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2 Military Veterans Help Other Vets Transition To Purposeful Civilian Life

Career transitions are hard for everyone, but the shift from military to civilian life can be particularly challenging.

Alair MacLean.

Soldiers coming back from the Vietnam War were too often treated as damaged goods by employers, according to research by Alair MacLean, sociology professor at Washington State University, it remains to be seen how welcoming employers will be to service members returning from the long wars in Iraq and Afghanistan — especially those in the second half of life.

Veterans, generally speaking, bring many skills to their future employers, including an ability to work in multigenerational teams. Many vets are worldly, having been exposed to different cultures and parts of the world during tours of duty. That said, some veterans with combat experience can’t deal with loud noises; others may find it difficult to be surrounded by too many people in a crowded office.

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What does equity mean to you?

On Wednesday, October 6, the Lynnwood Times facilitated an interview forum with several candidates running for Mayoral, City Council, and School District positions in Lynnwood and Mukilteo. It was an insightful experience listening to each candidates’ response and perspective. There was one question in particular, though, that has left staff both puzzled and concerned: What does equity mean to you?

Anna Zamora-Kapoor.

To understand what equity means, the Lynnwood Times spoke with Assistant Professor of Sociology and Medical Education and Clinical Sciences from Washington State University, Dr. Anna Zamora-Kapoor. While some believe that equity implies equal outcomes, Dr. Kapoor explains how equity focuses on achieving equal opportunity.

“The concept of equity is close to fairness and equal opportunity, and usually contrasted to equality,” she says. “Equality provides everyone with the same resources while equity recognizes that some groups need additional resources to have an equal opportunity to thrive.”

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Lynnwood Times

Poor parents receiving universal payments increase spending on kids

When given cash with no strings attached, low- and middle-income parents increased their spending on their children, according to Washington State University research. The study, published in the journal Social Forces, also found that the additional funding had little impact on child-related expenditures of high-income parents.

Mariana Amorim.

For the study, WSU sociologist Mariana Amorim analyzed spending by recipients of the Alaska Permanent Fund payments. Funded by state oil revenues, the fund is the closest program in the United States to a universal basic income. Every resident in Alaska receives a payment called a dividend; the total amount varies each year, but during the time span of this study, 1996-2015, payments averaged around $1,812 a person, or $7,248 for a four-person family, when adjusted for inflation to 2014 dollars.

“The data suggests that lower-income parents are responsible using cash payments, so we don’t need to be so afraid to give poor people money that can help their families,” Amorim said. “Low-income parents do need to spend a greater part of the money they received on basic necessities—for instance to catch up on bills or to fix a broken car—but they still managed with the leftover amount to invest in their children.”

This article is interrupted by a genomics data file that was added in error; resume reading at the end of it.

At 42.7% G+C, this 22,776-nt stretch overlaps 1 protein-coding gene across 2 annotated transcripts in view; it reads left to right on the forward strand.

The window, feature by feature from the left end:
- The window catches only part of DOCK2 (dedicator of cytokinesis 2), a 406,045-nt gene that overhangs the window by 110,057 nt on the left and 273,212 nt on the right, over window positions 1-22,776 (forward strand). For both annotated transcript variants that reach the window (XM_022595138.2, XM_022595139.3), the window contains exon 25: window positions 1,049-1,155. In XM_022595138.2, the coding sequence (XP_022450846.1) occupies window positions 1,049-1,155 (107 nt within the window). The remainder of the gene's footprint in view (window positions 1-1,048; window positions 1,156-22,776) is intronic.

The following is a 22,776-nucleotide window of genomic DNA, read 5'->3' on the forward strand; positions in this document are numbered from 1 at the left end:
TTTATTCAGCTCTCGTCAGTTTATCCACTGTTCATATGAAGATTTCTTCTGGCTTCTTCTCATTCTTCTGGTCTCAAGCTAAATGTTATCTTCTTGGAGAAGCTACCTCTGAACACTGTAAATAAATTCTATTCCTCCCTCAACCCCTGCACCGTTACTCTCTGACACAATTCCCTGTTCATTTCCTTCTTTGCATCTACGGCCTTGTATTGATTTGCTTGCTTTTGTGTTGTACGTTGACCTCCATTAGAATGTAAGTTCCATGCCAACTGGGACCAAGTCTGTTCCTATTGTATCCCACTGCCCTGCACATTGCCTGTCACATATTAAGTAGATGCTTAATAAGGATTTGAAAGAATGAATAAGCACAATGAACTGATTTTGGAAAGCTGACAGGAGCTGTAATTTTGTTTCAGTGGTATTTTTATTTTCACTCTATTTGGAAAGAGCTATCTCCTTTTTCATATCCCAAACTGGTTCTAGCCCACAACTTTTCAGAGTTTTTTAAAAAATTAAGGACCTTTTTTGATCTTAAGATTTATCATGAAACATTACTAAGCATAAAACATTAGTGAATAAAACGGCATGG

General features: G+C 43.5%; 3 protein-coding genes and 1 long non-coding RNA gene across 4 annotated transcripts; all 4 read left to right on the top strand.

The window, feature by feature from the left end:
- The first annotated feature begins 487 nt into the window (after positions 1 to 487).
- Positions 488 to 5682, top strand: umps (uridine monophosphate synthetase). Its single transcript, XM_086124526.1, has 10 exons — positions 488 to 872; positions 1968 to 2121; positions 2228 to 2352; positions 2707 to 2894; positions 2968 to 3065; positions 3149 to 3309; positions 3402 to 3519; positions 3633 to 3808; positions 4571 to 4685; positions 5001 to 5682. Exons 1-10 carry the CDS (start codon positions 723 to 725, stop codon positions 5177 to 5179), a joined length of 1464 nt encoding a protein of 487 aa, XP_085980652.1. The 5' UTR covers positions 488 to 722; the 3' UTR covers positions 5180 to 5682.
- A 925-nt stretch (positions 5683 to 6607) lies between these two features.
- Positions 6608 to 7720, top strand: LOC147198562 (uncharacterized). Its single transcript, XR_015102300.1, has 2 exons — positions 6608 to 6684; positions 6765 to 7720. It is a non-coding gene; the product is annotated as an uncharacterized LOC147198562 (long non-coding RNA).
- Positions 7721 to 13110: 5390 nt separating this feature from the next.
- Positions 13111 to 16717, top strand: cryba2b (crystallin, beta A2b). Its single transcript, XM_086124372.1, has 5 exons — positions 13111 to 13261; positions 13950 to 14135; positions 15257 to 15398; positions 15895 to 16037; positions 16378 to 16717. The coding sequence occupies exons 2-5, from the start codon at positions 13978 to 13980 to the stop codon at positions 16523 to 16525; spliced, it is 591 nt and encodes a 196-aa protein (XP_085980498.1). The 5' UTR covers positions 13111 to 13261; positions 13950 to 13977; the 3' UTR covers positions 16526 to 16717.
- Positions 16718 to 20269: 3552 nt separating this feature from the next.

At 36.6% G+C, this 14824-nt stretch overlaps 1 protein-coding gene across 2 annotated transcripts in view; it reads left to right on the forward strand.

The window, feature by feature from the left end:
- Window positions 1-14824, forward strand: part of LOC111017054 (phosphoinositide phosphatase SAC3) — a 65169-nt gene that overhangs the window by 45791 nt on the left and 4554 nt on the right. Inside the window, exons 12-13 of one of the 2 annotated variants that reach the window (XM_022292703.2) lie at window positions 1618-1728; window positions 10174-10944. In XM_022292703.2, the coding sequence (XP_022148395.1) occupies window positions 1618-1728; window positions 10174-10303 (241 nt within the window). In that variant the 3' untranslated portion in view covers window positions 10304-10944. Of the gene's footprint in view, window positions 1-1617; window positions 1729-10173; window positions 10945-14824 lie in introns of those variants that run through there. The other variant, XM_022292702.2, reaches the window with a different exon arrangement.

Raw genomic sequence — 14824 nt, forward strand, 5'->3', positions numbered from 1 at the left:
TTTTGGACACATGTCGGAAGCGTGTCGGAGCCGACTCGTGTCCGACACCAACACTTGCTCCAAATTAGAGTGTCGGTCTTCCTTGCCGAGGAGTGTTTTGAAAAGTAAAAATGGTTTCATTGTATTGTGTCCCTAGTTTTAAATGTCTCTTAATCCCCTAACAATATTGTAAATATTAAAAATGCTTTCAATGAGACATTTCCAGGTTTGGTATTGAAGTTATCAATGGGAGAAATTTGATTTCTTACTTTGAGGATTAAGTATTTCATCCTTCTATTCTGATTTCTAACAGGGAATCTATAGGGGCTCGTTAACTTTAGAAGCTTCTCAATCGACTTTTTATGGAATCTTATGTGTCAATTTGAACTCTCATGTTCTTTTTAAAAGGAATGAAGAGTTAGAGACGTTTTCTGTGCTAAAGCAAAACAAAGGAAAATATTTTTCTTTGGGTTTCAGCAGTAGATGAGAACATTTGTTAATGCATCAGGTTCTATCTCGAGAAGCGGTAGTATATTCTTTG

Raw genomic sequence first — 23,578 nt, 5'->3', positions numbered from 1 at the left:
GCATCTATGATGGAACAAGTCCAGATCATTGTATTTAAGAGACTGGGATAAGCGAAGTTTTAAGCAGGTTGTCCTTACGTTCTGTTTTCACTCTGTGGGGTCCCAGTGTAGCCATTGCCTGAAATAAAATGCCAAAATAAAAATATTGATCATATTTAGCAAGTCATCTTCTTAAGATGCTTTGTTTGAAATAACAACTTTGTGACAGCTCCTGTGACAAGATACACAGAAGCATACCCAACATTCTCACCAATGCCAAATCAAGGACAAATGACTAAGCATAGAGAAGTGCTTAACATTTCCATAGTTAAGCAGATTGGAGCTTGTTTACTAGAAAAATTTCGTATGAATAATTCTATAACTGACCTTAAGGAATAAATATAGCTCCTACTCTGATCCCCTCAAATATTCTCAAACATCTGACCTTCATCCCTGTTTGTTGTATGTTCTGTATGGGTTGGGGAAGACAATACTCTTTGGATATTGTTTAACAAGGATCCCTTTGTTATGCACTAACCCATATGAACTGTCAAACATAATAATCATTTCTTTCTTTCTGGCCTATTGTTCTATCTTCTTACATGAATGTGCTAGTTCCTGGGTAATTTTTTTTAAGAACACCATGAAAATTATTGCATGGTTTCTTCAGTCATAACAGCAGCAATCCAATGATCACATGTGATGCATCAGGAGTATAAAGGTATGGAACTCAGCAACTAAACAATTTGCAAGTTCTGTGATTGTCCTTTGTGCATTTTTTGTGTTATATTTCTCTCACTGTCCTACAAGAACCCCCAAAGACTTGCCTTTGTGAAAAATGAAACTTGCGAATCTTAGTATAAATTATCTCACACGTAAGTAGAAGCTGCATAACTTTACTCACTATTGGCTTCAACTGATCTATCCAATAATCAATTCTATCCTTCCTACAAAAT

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WSU Insider
News Medical
Optimist Daily 

FBI data: Portland homicides up 83% from 2019 to 2020

Data from the FBI’s 2020 Uniform Crime Report show the number of homicides rose nearly 83% from the previous year.

In 2020, there were 53 homicides reported. In 2019, there were 29. The number of homicides reported in 2020 is more than double the number in 2018 and 2017.

Clayton Mosher.

In February 2021, Clay Mosher, a sociology professor at Washington State University Vancouver who studies crime trends, told KOIN 6 News it’s possible crime during the COVID-19 pandemic years could prove to be a statistical anomaly and he’s interested to see what the long-term data will show.

In 2021, the Portland Police Bureau says there were 60 homicides reported between January and August.

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Ways to bridge community divides

Helping to bridge divides of understanding within communities is at the heart of four free, public presentations by Washington State University professors to be hosted online in October.

Jennifer Sherman.
Michael Goldsby.

Sociologist Jennifer Sherman will present “Diamonds in the Rough: The Gentrification of Rural Washington” on Tuesday, Oct. 5 at 7 p.m. and on Tuesday, Oct. 12, at noon. Philosopher Michael Goldsby will present “Why Deny Science” on Wednesday, Oct. 6, at 5:30 p.m. and on Wednesday, Oct. 27, at 6:30 p.m.

Matthew Avery Sutton.
Stephen Stehr.
Stephen Stehr
Bill Kabasenche.

In addition to Sherman and Goldsby, WSU professors Bill Kabasenche in philosophy, Matthew A. Sutton in history and Steven Stehr in political science are members of the Humanities Washington (HW) Speakers Bureau for 2021–23.

The non-partisan Foley Institute seeks to broaden the educational experience of WSU students and the surrounding community by engaging prominent speakers who encourage thought-provoking discussions and by supporting student internships in public service and scholarly research into public policy and political institutions.

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WSU Insider